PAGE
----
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Honey bees can be a rewarding hobby but Norman Gary, author of “Honey Bee Hobbyist,” asks that you do one thing before you jump in. Visit an allergist to be certain you aren’t allergic to bee stings. Proper handling of bees will lessen your chances of getting stung, but, inevitably, it will …

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Few books I’ve read would be considered life-changing.

Dirt to Soil,” by soil health evangelist and North Dakota farmer Gabe Brown is one of them.

Brown, who farms in Burleigh County, North Dakota, is legendary in the modern soil health fraternity. He and his wife, Shelly, began farming alongside her parents in 1981. The land was farmed conventionally at the time—limited crop rotation and full tillage. Gabe started a Gelbvieh cowherd, grazing the herd similarly to his neighbors. He realized that farming and ranching conventionally wasn’t going to pay the bills. He began no-till farming in 1994, incorporating practices proven by no-till guru Dwayne Beck, from South Dakota.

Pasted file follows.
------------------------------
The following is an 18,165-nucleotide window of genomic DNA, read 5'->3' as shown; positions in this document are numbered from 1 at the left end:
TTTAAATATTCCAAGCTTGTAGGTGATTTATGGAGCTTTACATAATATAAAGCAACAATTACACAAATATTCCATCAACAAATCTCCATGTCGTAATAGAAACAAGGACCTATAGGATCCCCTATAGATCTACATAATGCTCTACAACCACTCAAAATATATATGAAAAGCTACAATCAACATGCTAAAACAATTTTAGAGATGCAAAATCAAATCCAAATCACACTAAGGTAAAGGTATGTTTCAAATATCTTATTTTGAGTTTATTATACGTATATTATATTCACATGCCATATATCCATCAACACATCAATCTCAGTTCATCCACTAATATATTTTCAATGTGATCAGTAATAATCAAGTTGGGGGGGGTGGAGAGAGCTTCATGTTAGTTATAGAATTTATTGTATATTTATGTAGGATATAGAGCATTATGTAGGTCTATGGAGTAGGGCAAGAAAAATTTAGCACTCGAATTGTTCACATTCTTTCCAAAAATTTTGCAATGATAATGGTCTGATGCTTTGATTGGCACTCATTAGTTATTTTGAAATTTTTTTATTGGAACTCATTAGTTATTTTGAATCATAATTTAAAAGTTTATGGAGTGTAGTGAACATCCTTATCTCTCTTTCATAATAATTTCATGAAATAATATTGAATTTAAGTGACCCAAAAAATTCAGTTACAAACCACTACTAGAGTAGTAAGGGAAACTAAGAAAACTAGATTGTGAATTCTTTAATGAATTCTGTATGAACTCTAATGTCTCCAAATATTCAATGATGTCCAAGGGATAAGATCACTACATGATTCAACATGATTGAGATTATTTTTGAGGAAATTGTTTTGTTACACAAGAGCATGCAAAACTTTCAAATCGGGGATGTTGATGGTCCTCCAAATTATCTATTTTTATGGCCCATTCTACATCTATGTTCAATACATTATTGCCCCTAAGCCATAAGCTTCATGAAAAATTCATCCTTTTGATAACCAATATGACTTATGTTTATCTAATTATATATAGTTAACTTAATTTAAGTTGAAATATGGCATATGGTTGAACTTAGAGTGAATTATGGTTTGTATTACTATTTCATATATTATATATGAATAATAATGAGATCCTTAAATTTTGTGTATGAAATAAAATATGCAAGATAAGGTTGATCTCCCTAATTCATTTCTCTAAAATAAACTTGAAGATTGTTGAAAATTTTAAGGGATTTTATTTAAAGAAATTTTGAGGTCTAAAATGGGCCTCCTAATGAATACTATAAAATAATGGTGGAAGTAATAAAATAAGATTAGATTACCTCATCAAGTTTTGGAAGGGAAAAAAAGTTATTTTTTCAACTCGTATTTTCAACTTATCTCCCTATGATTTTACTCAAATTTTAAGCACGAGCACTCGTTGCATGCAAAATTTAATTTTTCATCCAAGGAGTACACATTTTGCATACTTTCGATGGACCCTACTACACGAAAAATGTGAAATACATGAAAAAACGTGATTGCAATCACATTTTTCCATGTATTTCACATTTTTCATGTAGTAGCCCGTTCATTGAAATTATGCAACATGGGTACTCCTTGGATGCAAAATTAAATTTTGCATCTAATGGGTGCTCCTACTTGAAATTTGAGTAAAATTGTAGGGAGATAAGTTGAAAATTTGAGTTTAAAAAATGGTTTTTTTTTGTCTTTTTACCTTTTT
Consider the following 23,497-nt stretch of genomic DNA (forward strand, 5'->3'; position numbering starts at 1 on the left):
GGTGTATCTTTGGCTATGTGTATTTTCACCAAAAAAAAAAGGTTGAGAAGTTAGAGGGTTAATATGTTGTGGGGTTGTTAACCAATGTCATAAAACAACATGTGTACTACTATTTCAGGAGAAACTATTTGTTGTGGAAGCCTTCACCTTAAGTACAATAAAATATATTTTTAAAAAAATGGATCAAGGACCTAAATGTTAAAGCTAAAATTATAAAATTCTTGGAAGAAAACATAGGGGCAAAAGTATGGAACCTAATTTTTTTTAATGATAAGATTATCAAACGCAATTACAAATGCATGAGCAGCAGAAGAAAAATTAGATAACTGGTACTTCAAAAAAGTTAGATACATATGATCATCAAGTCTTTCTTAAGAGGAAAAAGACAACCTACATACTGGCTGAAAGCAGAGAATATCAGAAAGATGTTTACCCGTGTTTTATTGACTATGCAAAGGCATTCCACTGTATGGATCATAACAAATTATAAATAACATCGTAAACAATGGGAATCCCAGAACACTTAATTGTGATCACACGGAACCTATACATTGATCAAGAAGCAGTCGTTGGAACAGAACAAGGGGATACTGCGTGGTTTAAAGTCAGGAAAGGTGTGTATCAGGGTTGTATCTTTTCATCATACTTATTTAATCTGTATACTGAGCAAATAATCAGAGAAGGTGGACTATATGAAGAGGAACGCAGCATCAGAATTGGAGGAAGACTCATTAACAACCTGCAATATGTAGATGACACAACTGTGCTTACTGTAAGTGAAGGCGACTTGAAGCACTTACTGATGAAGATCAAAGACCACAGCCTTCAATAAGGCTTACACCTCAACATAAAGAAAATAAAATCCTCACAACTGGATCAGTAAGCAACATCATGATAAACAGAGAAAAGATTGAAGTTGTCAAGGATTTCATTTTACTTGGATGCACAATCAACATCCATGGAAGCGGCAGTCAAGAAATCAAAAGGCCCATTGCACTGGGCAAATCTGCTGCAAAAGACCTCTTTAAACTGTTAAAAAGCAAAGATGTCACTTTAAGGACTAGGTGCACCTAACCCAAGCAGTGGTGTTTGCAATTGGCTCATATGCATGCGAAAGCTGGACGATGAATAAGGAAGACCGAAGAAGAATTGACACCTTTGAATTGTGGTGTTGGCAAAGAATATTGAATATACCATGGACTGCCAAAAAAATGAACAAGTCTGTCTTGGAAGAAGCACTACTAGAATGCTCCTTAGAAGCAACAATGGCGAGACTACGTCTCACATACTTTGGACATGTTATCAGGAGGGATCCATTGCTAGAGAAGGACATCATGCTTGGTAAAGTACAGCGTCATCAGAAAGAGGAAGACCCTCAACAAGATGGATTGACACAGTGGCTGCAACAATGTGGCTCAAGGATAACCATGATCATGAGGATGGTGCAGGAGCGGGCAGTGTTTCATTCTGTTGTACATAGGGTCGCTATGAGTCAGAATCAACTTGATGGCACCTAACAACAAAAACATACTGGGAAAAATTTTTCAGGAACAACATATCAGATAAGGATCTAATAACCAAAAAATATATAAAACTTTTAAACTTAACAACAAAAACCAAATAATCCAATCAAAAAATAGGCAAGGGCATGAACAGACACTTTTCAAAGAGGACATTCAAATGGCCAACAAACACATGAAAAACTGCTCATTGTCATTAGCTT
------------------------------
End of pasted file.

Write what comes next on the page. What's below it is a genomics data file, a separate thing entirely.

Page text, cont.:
Brown began farming regeneratively, learning that no-till could help him decrease input costs for fertilizer and weed control. But it wasn’t a panacea.

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It would have been fascinating to work at the John Deere plow company in 1912, when more than 50 manufacturers had already built motorized tractors, trying to boost speed and efficiency for the nation’s 6.3 million farmers.

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Almost every Kansan knows that Cawker City is home to the World’s Largest Ball of Sisal Twine. Did you know, however, that the hassock (an ottoman that can also store stuff) was invented in the same community? Or that Richardson Manufacturing, maker of the AD Flex blade plow and mulch treade…

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Dale Strickler was a keynote speaker at High Plains Journal’s inaugural Soil Health U in January. He mentioned that he had written a book called “The Drought Resilient Farm,” to be published in June. We wanted a crack at reviewing the book and my review copy came a few weeks ago.